• The opportunities and customer need for real-time working are understood and the relevant data is available to enable clear movement towards this in the most important areas.

• Collaboration between customer-impacting colleagues is encouraged and enabled by relevant technology on an overall basis as well as being targeted at specific areas of need.

• Centres of Excellence are used to formerly incubate and develop good practices in one part of the organisation in a way that is specifically designed to support ‘packaged’ transfer of learning across the enterprise.

For more insight into customer-centric business model innovation as well as more insight into this particular area of the REAP Customer-Centric Blueprint, please see my book “The Customer-Centric Blueprint’ – http://amzn.to/ZILg4y

Customer-Centric Transformation: What Good Looks Like – Insight and Planning – Part 5 of 14


Designing and executing a customer-centric business model requires end to end organisational alignment. Customer-centric capability development cannot take place in isolation to the rest of the business. The customer-centric journey requires a clear quantified understanding of current organisational capability across all 14 capability areas of the SCHEMA® Customer Management framework in the centre of the REAP Customer-Centric Blueprint below. As important as an understanding of current customer management capability is, so too is an understanding of the capability to which the organisation aspires.

Each week I’ll address another single capability area, sharing with you the Transformation Intent to which your organisation should commit to, as well as ‘What Good Looks Like’ for those organisations that have achieved a fairly high level of maturity in the respective capability area.

The REAP Customer-Centric Organisation Blueprint®

 

REAP CCOB for Blog

 

 

 

 

 

 

 

 

 

This week we are dealing with Insight & Planning which is one of the six Enabling capability areas represented. The Enablers explore the components needed to energise your transformation and will invariably involve changes that can be planned for within the current business cycle, for implementation in the next budgetary or operating period. These components support your capability to implement your chosen customer strategies and rely on the fundamental building blocks (Foundations) already discussed in Part 1 to 4 of this series of blog posts.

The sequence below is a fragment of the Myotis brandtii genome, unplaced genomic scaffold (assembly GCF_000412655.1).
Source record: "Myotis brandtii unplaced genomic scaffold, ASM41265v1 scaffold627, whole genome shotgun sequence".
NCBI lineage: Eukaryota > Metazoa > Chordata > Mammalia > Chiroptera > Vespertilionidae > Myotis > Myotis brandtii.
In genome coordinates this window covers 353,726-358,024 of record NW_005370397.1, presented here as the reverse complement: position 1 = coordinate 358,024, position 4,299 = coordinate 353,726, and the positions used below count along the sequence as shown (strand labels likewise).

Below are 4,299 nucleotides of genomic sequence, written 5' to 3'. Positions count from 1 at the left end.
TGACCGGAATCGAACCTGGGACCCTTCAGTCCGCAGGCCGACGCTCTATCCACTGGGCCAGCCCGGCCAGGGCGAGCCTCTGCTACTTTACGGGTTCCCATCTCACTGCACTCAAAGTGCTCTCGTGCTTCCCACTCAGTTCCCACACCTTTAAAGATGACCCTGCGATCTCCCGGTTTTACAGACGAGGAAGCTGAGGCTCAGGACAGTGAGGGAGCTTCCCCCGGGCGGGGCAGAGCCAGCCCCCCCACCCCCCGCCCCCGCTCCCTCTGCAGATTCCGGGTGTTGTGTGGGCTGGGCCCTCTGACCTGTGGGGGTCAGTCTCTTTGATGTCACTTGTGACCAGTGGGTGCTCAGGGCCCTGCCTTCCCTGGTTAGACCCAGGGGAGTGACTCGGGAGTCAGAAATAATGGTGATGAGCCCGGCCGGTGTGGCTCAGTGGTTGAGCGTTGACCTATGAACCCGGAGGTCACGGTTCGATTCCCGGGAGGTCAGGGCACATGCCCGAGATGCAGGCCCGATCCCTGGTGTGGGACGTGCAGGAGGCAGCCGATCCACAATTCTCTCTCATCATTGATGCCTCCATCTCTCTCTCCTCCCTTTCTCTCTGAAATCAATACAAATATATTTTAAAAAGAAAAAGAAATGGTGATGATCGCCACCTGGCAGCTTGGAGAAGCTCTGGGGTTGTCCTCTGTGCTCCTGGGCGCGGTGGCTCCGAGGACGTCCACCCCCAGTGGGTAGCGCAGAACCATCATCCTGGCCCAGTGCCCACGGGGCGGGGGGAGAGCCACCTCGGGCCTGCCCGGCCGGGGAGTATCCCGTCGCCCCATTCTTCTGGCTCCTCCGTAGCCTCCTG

Transformation Intent – Insight and Planning

“Whereas data management ensures that the quality and priority of critical customer information enables a customer-centric approach, insight and planning translates that data into meaningful patterns of customer drivers and behaviour. With this understanding you can transform your approach to defining your customers’ needs from an outside-in perspective, thereby segmenting them correctly and, thus becoming capable of delivering a relevant and superior customer experience, while being mindful of your competitors’ manoeuvres.”

What Good Looks Like – Data Management

  • The current and changing nature of customer transactional behaviour is understood in its own right and in terms of how it relates to other behaviours. Non-transactional behaviours (both on-line and off-line) are captured and analysed as well as being researched at the market level.
  • The nature and relative importance of own-customer and overall market needs (as opposed to satisfaction) are understood.
  • A clear and consistently applied segmentation framework is in place at the detailed analytical level and at an operational level that drives differences in the ways that customers are actually managed. The segmentation extends beyond financial value into dimensions such as needs, attitudes etc.
  • There is an explicit customer dimension to business planning activity that considers planned revenue / margin improvements, by customer segment, by the value drivers that will deliver them. The range of competitors likely to impact the organisation’s ability to achieve these plans have been identified and their action / reaction is both predicted and monitored.

 

For more insight into customer-centric business model innovation as well as more insight into this particular area of the REAP Customer-Centric Blueprint, please see my book “The Customer-Centric Blueprint’ – http://amzn.to/ZILg4y

 

Customer-Centric Transformation: What Good Looks Like – Data Management – Part 4 of 14


Designing and executing a customer-centric business model requires end to end organisational alignment. Customer-centric capability development cannot take place in isolation to the rest of the business. The customer-centric journey requires a clear quantified understanding of current organisational capability across all 14 capability areas of the SCHEMA® Customer Management framework in the centre of the REAP Customer-Centric Blueprint below. As important as an understanding of current customer management capability is, so too is an understanding of the capability to which the organisation aspires.